Mount Holly Township on Wednesday settled its nationally watched Mount Holly Gardens housing discrimination dispute by agreeing to build 44 homes in the blighted neighborhood and provide 20 of them to families already living there.
All five members of the Township Council, who had campaigned on pledges to resolve the 10-year legal battle, unanimously adopted a set of resolutions to conclude the case.
"Today's a happy day," Mayor Richard Dow told the audience of about 60 at the middle school auditorium. "Tomorrow, all of our township residents wake up to a brighter future."
The council's action renders moot a hearing on the issue that was scheduled for next month before the U.S. Supreme Court, which took the township's appeal of a lower court decision in favor of the residents.
The high court was expected to revisit a controversial legal principle known as "disparate impact," which has been used for decades to enforce the antidiscrimination Fair Housing Act of 1968. Opponents of the principle had hoped the high court would rule it unconstitutional, while civil rights groups hoped that it would be upheld.
In 2003, U.S. District Court in Camden dismissed a civil rights suit brought by 50 Gardens residents and a community group against the town.
The U.S. Court of Appeals for the Third Circuit reversed the lower court and ordered a trial to determine whether the township's redevelopment plan had a "disparate impact" on minorities. The town appealed.
In the settlement Wednesday, the township agreed to provide homes to the 20 residents and compensate seven other homeowners who have chosen to leave the community. Both sides agreed to drop all legal proceedings.
Current residents of the Gardens will have the right to remain in their home community while the houses are built. The 44 homes will be developed by TRF Development Partners Inc. of Philadelphia.
"This is what the plaintiffs have always wanted: to be able to stay in their community once it's been revitalized," said Olga Pomar, a South Jersey Legal Services lawyer who has represented the plaintiffs throughout the case. "We've been seeking this for 10 years."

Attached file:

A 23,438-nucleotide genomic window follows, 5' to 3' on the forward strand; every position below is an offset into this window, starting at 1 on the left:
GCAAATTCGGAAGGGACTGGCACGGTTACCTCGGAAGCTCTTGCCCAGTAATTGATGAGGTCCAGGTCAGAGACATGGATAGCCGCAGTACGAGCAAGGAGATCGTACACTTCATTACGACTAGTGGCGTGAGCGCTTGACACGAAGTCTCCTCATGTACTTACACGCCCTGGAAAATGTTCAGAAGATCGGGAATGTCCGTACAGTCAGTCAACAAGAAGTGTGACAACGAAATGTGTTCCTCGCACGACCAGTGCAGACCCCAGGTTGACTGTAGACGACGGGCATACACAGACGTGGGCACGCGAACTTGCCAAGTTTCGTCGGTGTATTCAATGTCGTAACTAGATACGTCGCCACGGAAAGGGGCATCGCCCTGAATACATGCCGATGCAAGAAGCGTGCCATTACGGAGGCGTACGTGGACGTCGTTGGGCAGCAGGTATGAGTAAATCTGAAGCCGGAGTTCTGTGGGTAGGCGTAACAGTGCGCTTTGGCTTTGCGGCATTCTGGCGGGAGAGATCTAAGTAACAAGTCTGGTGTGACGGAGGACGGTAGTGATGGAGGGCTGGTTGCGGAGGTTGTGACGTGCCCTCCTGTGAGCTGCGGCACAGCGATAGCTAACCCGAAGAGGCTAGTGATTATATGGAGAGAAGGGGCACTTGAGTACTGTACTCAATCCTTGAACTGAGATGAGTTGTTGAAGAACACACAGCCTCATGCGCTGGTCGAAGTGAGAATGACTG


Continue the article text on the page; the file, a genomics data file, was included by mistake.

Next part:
"I can't believe this is finally resolved," said Angela Gonzalez, executive director of Latino Services, a local support group. "This issue has been so devastating for the families involved. . . . It's going to be a different type of Christmas."
If Township of Mount Holly v. Mount Holly Gardens Citizens had gone before the Supreme Court, the justices would have been asked to decide whether Mount Holly had effectively discriminated against the predominantly Hispanic and African American residents who populate the Gardens when it condemned their homes in 2003 as part of a redevelopment plan.
First raised under the 1968 Fair Housing Act, the principle of disparate impact holds that developers and municipalities may not undertake redevelopment plans - especially condemnations - that adversely impact minority groups even if those actions are not intentionally prejudiced.
Many conservative groups, municipalities, and developers had expected the s court would reject the principle of disparate impact, which relies on statistical analyses to determine whether a minority group suffers disproportionately from a redevelopment plan.
For years, previous members of the Mount Holly council had defended the redevelopment plan, which called for razing the Gardens and replacing it with a 200-unit townhouse development and stores.
Residents of the homes, some of whose household incomes are below the poverty line, said they could not possibly afford to buy the new units and would be forced to leave Mount Holly.
The township argued that the community, which once included more than 300 rowhouses, was an eyesore with a high rate of crime that even stepped-up police patrols could not control, and that their motives were not racist.
A similar civil rights case in St. Paul, Minn., Magner v. Gallagher, was settled in 2011 weeks before the Supreme Court was to hear arguments. Mount Holly viewed Magner as so relevant, it filed amicus briefs.
Township Solicitor George R. Saponaro said after Wednesday's council vote that neither side had been focused on resolving the question of disparate impact. "Today's vote was about what was right for Mount Holly," he said.
Pomar and her colleague, Susan Ann Silverstein, agreed.
Disparate impact "was not an issue as we sought to get new homes for our clients," said Silverstein, a lawyer for the AARP Foundation Litigation, which worked with South Jersey Legal Services.
The residents "have lived with uncertainty for 10 years," Silverstein said, with the result that many had done no maintenance. "They look forward to raising their families . . . and moving into new homes."